The Viral Belfast Band, Dea Matrona, Discuss The Spirituality of Their Debut Album, “For Your Sins,” and How Their Amazing Support Slots Have Influenced Their Headlining Shows

Musicians Orláith Forsythe and Mollie McGinn met each other in 2017 whilst attending the Assumption Grammar School in Ballynahinch, Co. Down. As the story goes, a teacher managing a school talent competition that both Orláith and Mollie wanted to enter informed the girls that there was only one application space left, so they would have to sign up as a two-piece if they both wanted to perform.

So they did. Then they got to know each other and realised that they both had very similar musical interests and influences, notably Fleetwood Mac, Led Zeppelin, and The Beatles. Each of their talents inspired the other, and the two began busking around the Belfast City Centre under the name “Orláith and Mollie.”

After some success and notoriety, they enlisted Mollie’s little sister, Mamie, on drums, and then realised that “Orláith and Mollie” didn’t make sense as a name anymore. They decided to rename the project  “Dea Matrona” after a goddess in Celtic mythology, whose name translates into “Divine Mother” in English.

They then moved up to performing gigs in pubs, clubs and theatres, and were a regular supporting act for bands performing in Belfast. Around this time, videos of the girls busking went viral on YouTube and other social media platforms. In 2019, they released their first EP, Away from the Tide, which, with only four songs, showcased their versatility, going from hard rock, to pop, to folk, to Paisley Underground.

From then on, a ceaseless barrage of offers came in. The band performed on The Late Late Show, reached number one on both the Irish and British iTunes Charts, and enjoyed support slots from a range of artists, including Van Morrison, Eagles of Death Metal, Black Eyed Peas, KALEO, and Chris Shifflet of Foo Fighters fame. They also played slots at festivals like Reading + Leeds, Belsonic, Rock Werchter, SXSW, and Bearded Theory.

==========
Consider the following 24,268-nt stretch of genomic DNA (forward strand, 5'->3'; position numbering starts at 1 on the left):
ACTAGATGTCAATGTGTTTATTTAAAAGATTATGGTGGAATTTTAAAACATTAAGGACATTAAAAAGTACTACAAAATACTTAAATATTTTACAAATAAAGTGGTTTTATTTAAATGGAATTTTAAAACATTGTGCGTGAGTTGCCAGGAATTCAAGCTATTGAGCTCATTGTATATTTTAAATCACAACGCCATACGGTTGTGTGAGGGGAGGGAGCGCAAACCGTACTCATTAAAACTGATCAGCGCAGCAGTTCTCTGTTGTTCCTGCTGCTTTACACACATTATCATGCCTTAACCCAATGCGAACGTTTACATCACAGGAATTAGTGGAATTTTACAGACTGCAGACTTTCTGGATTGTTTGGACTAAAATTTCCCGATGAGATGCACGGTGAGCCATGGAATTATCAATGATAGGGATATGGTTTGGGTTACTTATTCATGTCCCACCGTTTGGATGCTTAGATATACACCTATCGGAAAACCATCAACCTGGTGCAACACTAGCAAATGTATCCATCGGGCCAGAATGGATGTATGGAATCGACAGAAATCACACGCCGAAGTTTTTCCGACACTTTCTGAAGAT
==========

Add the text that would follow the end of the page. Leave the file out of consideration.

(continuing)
At the beginning of the month, Dea Matrona released their hotly-anticipated debut album, For Your Sins. “Yeah, it’s been really good,” Mollie told Post-Burnout via telephone on their day off amid their most recent UK and Ireland tour. “We’ve done, I think, eight or nine dates so far, and the album…People have been reacting to the new songs really well. It’s going crazy.”

Orláith adds, “Yeah, it’s been interesting because this record is kind of a display of the different genres that I think we’ve been influenced by. Like, we didn’t really want it to be just one sort of genre-specific album. We both had moments of softer stuff, and the heavier, rock stuff, and then maybe a little bit of country, as well! [Laughs] So, I think it’s been well received by our listeners for that reason, and you can hopefully hear a little bit about what Dea Matrona is about whenever you listen to the album, which is cool.”